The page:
If we will participate in this creating and recreating Word, this breath of God and the love of the Blessed Trinity, we will hear this commandment with ears eager to obey, eager to listen: You shall love the Lord, your God, with all your heart, your soul and your mind. You shall love your neighbor as yourself. You shall. Not a suggestion. Not a wistful hope. You shall. That’s an imperative. A command. And it means that we hold in our hearts, our souls, our minds the whole of the law and the prophets, the salvation history of a holy people—not drying bones and wasting flesh, not hearts flabby with worry or stretched thin by anger, not minds clouded with alien philosophies and speculative theological junk, but hearts and minds eternally abandoned to God, just thrown away to His will.

Can these bones come to life? Ezekiel answers, “Lord, you alone know that.” We can answer, “Yes! Even dry bones have hope in Christ’s love. Our dry bones can love since Christ has loved us first.”

22 August 2006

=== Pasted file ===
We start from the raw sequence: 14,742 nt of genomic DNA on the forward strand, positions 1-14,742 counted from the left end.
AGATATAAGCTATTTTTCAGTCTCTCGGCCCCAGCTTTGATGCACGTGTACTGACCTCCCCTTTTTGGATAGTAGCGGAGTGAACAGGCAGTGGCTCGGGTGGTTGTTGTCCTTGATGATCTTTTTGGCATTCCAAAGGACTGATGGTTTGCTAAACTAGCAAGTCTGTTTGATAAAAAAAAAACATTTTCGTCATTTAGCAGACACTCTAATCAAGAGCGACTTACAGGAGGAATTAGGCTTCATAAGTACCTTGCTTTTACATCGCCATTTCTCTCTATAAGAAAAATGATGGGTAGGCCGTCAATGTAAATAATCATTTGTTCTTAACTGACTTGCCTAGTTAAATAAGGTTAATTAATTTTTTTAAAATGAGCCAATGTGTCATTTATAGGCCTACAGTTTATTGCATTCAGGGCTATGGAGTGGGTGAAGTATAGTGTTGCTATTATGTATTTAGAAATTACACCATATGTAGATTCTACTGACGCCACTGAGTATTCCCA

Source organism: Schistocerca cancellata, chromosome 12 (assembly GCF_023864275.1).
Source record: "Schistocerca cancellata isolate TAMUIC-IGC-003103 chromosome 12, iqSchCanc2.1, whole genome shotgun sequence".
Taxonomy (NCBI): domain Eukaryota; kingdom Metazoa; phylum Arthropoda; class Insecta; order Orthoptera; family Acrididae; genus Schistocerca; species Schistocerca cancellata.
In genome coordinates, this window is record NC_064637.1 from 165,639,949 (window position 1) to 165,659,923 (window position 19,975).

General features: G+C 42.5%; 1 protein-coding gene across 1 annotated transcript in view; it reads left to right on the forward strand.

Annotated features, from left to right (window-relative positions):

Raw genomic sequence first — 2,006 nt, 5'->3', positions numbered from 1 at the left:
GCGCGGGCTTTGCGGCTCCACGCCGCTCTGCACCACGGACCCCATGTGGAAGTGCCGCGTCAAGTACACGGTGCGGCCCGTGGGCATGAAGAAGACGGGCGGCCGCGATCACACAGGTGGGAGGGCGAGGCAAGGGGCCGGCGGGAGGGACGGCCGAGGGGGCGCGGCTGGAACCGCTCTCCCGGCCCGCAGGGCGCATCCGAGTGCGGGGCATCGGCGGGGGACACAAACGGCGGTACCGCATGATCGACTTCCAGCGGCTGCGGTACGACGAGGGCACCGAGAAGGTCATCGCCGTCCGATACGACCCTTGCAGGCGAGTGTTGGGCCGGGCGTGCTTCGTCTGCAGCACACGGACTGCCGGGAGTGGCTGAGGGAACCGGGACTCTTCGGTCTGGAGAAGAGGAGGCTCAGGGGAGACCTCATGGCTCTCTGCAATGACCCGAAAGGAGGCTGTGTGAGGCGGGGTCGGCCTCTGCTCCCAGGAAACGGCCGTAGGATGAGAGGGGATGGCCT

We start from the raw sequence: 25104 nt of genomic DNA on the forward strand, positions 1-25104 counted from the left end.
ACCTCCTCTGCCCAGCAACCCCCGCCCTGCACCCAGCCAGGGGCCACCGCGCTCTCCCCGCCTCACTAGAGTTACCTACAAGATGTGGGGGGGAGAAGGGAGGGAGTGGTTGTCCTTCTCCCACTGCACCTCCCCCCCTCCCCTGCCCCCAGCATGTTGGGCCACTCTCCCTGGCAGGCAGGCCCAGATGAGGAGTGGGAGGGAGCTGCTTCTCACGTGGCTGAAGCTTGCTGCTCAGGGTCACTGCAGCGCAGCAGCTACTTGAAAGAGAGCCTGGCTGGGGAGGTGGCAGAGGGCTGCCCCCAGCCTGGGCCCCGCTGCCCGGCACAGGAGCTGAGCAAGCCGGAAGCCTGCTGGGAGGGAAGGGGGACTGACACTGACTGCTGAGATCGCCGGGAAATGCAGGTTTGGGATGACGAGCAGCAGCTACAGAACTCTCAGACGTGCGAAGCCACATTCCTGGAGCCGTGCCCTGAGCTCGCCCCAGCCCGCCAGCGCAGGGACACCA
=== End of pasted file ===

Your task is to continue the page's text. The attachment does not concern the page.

Sonship of Jesus, Queenship of Mary

Queenship of Mary: Isaiah 9.1-6 and Luke 1.26-38
Fr. Philip N. Powell, OP
St Albert the Great Priory, Irving, TX

One week from her assumption into glory, we celebrate the Blessed Mother’s crowning as the Queen of Heaven. Why? Why do we call her “Queen of Heaven” and why do we celebrate the event?

Every liturgical celebration of the Blessed Mother is always a celebration of her Son first. I mean, we celebrate our Mother’s conception, her birth, her life, her motherhood, her suffering and her assumption into glory always in reference to her mission and ministry in bearing the Word into the world, in giving birth to the Christ for the salvation of all creation. As the handmaid of the Lord, we honor her as the Blessed Virgin. As Jesus’ mother we honor her as our Mother in faith. With Christ her Son, the King, we honor her as Queen. She is Handmaid, Mother, and Queen because Jesus is Lord, Son, and King.

Mary no more needs our honor than the Father needs our praise. Our desire to praise the Father is His gift to us for our growth in holiness. We have nothing to contribute to His perfection; we have nothing that He lacks b/c He lacks nothing. We honor Mary, a creature like us, though lifted above us, for her fidelity to the will of the Father in becoming the Mother of His Word. But our praise adds nothing to her glory, nothing to her honor in heaven. To praise Mary is to ignite in us the desire to imitate her fidelity, to follow the path she has blazed for us to her Son. As a people who once walked in darkness, we have seen a great light and that Great Light is the Prince of Peace.